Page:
In the last 30 days I lead a big change in how we send emails at work. We ditched our old email delivery service for MailChimp. One small part of the decision was that MailChimp offered a better price. That was important– but the selling point for me was stellar customer service.
There have been a couple of times recently when they lived up to that expectation. Last week I was trying to do something and couldn’t figure out how to make it work. So I dialed up their live chat and explained what I needed. The person told me that their system couldn’t do what I needed it to do, but it should. So, while I waited, they created a solution for me. Yeah, that’s unheard of!
So I wasn’t surprised to see that MailChimp had earned a 5-star rating for customer service from their customers. My question for them was, “How do you keep it up?” Check out the comment that Ben, one of the head chimps had to say:
His philosophy is, “Don’t just answer. Explain.”
Explain what’s happening, so the customer learns something. People like to learn, so you just made them happy. The bonus, when you explain, is they won’t do it again.
So everything we do is based on “explaining things.”
All departments are focused on the customer experience. Here are some of the strategical things we’re doing in each department.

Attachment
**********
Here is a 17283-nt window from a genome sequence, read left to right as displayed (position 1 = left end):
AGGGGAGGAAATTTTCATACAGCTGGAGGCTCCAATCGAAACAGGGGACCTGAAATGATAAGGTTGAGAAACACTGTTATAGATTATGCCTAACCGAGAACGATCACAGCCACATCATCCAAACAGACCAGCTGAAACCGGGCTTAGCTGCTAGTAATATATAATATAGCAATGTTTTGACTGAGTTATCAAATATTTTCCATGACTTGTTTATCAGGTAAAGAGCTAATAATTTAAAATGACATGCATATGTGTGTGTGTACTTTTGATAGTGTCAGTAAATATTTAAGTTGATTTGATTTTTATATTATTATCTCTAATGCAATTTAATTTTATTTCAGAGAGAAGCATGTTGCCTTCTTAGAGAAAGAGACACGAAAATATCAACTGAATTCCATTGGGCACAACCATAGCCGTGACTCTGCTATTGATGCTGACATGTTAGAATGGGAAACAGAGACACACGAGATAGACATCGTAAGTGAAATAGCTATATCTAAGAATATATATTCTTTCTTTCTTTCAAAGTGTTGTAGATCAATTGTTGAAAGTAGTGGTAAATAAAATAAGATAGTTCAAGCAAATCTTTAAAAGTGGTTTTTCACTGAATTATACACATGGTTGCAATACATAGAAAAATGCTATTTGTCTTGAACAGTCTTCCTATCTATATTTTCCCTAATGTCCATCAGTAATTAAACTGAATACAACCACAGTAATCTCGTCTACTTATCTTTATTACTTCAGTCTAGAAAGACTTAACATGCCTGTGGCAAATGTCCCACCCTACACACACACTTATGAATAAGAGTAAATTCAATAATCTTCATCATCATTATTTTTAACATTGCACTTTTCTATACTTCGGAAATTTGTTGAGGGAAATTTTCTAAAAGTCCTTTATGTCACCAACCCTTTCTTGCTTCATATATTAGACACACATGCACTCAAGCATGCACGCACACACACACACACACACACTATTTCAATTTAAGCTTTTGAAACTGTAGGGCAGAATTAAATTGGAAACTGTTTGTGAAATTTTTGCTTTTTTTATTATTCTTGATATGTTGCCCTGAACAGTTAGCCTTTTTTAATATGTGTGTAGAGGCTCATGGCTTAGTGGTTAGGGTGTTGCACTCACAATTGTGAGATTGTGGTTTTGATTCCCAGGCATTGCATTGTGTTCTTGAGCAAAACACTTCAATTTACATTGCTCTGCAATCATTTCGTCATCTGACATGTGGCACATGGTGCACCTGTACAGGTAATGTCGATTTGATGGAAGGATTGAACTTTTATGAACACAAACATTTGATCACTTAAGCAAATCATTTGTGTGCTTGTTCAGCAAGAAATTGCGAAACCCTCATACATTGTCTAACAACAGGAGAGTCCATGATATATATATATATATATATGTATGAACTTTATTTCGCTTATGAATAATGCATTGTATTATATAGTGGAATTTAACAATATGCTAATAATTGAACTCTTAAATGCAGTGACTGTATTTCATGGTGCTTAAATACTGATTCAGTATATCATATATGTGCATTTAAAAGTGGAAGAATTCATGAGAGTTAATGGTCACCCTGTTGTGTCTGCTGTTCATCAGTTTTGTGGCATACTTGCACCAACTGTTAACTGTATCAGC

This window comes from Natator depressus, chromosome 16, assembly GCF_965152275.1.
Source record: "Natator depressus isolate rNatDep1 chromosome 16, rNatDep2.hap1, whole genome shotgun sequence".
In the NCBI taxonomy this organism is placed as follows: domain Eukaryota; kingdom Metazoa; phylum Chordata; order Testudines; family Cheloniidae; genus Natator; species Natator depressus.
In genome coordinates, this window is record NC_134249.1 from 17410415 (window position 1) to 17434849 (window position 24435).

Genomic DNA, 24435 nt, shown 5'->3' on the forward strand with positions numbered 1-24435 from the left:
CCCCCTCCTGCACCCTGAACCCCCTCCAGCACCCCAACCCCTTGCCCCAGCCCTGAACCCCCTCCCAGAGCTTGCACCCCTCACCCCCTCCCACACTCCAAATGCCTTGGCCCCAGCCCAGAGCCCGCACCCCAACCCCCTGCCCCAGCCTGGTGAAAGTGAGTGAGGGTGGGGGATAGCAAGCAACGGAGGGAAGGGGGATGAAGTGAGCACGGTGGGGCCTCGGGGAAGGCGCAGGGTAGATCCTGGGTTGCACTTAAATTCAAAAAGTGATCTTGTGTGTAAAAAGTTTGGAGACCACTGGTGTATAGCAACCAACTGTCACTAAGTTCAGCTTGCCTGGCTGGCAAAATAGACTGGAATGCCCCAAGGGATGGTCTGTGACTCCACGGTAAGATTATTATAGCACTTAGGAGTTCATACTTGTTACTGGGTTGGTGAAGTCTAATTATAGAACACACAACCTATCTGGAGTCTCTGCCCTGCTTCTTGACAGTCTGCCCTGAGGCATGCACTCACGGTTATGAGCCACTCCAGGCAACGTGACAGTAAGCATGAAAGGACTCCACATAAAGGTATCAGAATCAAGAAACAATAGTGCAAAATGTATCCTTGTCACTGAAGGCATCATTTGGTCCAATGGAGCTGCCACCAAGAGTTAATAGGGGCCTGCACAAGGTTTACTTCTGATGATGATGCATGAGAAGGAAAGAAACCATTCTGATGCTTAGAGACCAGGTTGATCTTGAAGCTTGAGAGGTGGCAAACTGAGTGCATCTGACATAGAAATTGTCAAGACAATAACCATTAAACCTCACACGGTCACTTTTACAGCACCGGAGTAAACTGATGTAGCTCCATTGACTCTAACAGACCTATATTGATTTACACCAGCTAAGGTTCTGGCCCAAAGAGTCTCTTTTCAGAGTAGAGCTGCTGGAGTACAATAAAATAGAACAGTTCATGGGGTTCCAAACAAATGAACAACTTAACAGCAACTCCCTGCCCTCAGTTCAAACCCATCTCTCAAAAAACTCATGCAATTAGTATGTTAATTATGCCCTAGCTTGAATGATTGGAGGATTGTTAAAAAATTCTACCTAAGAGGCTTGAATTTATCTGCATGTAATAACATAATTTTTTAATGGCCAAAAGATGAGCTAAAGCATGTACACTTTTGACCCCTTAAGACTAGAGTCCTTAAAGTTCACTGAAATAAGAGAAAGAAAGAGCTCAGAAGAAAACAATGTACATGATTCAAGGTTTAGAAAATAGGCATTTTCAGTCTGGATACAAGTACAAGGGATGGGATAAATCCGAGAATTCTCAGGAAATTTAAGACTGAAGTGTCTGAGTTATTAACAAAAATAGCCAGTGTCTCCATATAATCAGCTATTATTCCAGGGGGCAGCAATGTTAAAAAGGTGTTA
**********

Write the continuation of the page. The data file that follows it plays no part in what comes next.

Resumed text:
– Build the product so it “explains” while you use it. That’s ongoing and never ending. Help text, hints, intuitive interfaces, usability tests with customers. We’re hooked on clicktale, crazy egg, google analytics, yslow.
– Only hire people who are smart and who like to explain. No call center drones.
– This, IMHO, is the biggest one. Do our best to only attract customers who like learning, who have a good sense of humor, and who like to tinker. We call them “power users.” Scare away customers who need too much hand-holding (either because they’re too new to email marketing, or they think they know everything, but ironically, demand account executives to help them with everything). Big giant monkeys on our home page, and saying stuff like “reports that’ll make you poop your pants” tends to do the trick. If you attract the wrong people with the wrong expectations, they will never, ever be satisfied.
Weekly webinars that go over all the basics. Right now, Dan does them. Soon, every member of the customer service team will do them. Terror and stage fright keeps things fun.
– Videos teach people how MailChimp works so they can learn on their own time. They’re on mailchimpacademy.blip.tv, but also peppered throughout the product.
There are a million other things the customer service team is experimenting with, but that’s sort of a high level view of our strategy.
The question is… how does this philosophy work in the world you work in?
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